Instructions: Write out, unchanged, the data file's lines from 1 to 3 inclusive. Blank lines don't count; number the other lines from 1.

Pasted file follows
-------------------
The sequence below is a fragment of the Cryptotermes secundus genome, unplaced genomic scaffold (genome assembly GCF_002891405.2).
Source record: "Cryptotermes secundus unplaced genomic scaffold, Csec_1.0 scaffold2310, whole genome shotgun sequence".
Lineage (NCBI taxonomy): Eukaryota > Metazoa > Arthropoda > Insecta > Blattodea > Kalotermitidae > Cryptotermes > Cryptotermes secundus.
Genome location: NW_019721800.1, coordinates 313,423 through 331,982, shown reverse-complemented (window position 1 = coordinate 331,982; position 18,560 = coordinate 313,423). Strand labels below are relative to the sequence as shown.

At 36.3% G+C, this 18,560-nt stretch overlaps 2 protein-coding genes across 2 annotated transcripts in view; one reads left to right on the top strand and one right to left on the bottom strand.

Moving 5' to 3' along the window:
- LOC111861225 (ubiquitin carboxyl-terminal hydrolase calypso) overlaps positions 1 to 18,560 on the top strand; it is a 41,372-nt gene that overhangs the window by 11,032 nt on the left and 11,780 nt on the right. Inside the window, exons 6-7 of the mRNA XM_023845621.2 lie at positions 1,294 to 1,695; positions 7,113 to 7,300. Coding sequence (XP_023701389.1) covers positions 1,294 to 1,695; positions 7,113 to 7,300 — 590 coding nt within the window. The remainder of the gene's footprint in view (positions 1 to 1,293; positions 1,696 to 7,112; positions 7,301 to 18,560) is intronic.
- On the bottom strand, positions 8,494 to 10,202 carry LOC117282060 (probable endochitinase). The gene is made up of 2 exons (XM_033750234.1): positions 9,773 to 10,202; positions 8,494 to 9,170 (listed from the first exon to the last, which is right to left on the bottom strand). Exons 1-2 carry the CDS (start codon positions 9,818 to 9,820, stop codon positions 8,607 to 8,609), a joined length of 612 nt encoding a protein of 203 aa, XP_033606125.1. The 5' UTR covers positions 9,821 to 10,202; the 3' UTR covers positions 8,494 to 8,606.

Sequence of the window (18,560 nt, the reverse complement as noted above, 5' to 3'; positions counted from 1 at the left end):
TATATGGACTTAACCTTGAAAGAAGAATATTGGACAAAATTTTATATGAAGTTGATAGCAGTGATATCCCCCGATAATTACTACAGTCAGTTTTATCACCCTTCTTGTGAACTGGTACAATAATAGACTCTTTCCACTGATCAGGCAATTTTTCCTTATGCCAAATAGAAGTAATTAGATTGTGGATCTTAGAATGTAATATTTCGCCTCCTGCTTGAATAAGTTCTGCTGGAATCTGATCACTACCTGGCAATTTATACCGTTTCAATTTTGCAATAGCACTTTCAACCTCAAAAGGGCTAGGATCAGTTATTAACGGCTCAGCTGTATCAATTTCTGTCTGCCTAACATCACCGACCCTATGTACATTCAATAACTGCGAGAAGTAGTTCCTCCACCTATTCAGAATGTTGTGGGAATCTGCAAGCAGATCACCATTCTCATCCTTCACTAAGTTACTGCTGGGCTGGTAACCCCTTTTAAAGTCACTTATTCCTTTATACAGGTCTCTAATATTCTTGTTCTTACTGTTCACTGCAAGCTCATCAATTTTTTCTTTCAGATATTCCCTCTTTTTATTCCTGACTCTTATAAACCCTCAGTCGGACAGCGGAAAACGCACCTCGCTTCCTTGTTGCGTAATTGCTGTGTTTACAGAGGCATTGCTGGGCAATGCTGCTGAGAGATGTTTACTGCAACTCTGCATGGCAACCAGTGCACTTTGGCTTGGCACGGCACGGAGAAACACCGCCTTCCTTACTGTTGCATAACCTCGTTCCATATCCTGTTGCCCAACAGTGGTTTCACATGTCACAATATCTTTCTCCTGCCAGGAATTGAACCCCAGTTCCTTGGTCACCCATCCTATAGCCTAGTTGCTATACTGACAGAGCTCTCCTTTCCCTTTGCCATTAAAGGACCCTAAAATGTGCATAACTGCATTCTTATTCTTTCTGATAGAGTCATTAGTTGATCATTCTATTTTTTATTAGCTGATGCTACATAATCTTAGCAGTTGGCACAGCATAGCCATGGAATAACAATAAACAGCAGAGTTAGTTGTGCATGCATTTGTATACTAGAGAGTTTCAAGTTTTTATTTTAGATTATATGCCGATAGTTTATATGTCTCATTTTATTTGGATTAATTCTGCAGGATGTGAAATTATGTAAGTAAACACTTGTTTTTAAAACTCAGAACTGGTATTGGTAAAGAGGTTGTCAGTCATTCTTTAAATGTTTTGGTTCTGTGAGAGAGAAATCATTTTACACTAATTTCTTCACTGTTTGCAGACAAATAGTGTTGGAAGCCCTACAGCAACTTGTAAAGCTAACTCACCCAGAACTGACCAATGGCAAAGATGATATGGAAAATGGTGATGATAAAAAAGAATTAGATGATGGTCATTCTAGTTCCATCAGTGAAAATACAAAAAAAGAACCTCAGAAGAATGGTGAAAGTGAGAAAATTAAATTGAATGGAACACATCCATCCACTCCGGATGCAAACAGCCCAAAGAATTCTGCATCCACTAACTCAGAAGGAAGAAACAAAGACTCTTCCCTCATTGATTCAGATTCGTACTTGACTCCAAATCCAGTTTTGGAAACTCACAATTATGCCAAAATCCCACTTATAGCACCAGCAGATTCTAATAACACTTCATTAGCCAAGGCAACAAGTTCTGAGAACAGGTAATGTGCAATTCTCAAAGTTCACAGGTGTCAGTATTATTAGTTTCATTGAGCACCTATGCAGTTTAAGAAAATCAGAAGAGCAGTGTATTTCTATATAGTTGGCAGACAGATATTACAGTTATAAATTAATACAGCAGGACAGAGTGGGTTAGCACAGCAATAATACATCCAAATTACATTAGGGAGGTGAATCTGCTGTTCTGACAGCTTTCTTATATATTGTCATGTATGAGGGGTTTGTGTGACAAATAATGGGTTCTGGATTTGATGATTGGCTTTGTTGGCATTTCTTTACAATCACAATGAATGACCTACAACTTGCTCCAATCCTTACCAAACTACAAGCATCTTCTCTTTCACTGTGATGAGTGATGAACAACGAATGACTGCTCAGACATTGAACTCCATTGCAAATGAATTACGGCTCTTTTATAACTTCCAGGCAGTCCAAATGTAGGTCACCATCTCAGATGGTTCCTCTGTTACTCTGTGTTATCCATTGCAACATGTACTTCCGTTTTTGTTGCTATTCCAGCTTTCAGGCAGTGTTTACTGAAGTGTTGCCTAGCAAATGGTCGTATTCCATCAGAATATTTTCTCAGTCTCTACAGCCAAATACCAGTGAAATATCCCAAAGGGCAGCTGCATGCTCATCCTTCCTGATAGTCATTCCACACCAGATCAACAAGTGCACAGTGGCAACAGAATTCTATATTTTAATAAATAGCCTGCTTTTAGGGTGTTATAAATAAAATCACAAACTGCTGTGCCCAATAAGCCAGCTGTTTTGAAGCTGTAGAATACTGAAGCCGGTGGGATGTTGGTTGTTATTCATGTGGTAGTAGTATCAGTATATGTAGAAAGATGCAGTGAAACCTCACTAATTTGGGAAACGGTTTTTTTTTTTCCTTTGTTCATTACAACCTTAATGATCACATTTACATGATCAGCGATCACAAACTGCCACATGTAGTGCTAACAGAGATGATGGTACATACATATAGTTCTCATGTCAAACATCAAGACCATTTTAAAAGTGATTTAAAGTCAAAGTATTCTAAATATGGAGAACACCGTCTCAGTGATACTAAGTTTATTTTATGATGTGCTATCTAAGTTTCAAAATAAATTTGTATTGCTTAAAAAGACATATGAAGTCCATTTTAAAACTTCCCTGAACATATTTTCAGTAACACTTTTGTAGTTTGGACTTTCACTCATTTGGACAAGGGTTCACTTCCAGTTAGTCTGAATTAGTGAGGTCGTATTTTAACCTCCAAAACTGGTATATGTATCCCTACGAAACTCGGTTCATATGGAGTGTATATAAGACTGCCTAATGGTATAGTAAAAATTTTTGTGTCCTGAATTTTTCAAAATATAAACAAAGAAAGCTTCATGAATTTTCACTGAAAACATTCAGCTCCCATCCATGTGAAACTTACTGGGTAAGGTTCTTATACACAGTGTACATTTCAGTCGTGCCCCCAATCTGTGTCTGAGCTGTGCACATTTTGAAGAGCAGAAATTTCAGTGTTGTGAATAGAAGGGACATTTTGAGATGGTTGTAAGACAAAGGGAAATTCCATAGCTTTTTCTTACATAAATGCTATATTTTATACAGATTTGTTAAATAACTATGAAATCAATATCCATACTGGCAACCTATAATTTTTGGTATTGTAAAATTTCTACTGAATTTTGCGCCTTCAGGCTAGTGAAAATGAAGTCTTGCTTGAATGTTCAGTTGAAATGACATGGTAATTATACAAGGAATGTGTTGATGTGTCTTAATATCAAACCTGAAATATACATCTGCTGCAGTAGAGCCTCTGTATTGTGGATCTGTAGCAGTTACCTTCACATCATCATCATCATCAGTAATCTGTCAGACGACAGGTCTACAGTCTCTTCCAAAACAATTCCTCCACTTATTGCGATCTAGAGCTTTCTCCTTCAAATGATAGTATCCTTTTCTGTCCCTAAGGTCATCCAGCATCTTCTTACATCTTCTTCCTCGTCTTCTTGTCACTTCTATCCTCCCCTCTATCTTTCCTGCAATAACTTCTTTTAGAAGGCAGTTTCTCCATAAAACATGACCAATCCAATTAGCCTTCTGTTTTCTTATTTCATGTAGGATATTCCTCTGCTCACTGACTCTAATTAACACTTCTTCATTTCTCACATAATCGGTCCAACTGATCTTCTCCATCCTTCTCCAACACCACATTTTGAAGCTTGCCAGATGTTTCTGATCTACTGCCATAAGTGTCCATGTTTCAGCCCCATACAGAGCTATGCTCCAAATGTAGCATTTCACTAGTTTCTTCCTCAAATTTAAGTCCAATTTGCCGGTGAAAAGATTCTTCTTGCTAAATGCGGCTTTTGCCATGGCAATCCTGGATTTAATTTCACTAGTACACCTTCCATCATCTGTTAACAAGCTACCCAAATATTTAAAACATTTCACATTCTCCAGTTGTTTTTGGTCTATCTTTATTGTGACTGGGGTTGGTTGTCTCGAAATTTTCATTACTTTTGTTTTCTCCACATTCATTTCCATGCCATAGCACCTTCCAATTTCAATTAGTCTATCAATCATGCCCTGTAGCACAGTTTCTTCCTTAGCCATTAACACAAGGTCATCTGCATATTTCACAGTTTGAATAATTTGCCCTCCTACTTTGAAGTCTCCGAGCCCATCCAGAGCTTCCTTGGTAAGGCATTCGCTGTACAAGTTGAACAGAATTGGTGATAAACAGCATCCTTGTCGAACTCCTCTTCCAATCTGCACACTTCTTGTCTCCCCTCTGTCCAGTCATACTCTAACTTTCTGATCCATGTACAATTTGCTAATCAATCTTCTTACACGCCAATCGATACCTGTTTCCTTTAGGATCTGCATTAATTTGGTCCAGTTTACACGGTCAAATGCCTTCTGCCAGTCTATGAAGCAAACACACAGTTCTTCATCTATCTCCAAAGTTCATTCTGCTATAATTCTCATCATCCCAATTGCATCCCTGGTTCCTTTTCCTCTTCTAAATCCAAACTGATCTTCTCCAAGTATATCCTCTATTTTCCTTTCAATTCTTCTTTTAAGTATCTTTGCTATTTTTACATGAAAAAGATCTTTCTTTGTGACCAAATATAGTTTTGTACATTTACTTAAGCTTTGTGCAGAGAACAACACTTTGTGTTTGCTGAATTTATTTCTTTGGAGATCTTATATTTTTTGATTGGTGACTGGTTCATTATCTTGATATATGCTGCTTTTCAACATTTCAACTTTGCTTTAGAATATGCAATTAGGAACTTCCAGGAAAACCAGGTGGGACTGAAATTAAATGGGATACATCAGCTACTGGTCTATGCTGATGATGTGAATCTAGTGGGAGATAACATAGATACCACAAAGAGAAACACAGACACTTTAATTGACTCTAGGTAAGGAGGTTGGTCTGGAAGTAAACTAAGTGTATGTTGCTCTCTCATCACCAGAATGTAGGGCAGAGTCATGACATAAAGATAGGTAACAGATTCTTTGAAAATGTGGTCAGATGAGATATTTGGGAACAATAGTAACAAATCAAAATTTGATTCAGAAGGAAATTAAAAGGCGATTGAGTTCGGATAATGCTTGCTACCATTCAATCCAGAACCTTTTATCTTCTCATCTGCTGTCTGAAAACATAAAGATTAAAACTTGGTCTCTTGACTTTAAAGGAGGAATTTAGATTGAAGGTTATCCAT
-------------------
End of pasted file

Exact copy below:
The sequence below is a fragment of the Cryptotermes secundus genome, unplaced genomic scaffold (genome assembly GCF_002891405.2).
Source record: "Cryptotermes secundus unplaced genomic scaffold, Csec_1.0 scaffold2310, whole genome shotgun sequence".
Lineage (NCBI taxonomy): Eukaryota > Metazoa > Arthropoda > Insecta > Blattodea > Kalotermitidae > Cryptotermes > Cryptotermes secundus.